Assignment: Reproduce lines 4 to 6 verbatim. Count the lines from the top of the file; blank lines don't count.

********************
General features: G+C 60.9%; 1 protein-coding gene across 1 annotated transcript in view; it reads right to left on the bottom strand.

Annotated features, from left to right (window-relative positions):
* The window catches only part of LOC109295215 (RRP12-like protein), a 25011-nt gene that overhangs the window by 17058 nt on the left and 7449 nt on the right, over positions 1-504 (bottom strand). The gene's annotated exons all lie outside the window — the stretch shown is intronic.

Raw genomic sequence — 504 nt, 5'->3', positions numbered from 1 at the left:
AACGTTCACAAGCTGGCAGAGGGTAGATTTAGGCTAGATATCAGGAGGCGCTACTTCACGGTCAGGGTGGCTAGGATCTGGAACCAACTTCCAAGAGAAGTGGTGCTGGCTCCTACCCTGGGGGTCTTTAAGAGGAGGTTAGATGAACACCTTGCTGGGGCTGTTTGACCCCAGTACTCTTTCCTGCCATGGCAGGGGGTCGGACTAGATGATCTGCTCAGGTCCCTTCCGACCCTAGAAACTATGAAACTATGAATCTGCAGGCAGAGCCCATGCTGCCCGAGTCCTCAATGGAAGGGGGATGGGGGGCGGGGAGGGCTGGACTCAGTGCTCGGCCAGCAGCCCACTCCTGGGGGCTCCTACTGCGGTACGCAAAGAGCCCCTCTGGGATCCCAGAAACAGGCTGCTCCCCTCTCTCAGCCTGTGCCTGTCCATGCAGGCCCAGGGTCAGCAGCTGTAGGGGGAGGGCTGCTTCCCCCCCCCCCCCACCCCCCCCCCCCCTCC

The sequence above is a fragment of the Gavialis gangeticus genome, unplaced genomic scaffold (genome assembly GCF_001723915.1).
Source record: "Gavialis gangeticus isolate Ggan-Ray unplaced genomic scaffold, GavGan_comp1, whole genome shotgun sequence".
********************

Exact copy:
Raw genomic sequence — 504 nt, 5'->3', positions numbered from 1 at the left:
AACGTTCACAAGCTGGCAGAGGGTAGATTTAGGCTAGATATCAGGAGGCGCTACTTCACGGTCAGGGTGGCTAGGATCTGGAACCAACTTCCAAGAGAAGTGGTGCTGGCTCCTACCCTGGGGGTCTTTAAGAGGAGGTTAGATGAACACCTTGCTGGGGCTGTTTGACCCCAGTACTCTTTCCTGCCATGGCAGGGGGTCGGACTAGATGATCTGCTCAGGTCCCTTCCGACCCTAGAAACTATGAAACTATGAATCTGCAGGCAGAGCCCATGCTGCCCGAGTCCTCAATGGAAGGGGGATGGGGGGCGGGGAGGGCTGGACTCAGTGCTCGGCCAGCAGCCCACTCCTGGGGGCTCCTACTGCGGTACGCAAAGAGCCCCTCTGGGATCCCAGAAACAGGCTGCTCCCCTCTCTCAGCCTGTGCCTGTCCATGCAGGCCCAGGGTCAGCAGCTGTAGGGGGAGGGCTGCTTCCCCCCCCCCCCCACCCCCCCCCCCCCTCC

The sequence above is a fragment of the Gavialis gangeticus genome, unplaced genomic scaffold (genome assembly GCF_001723915.1).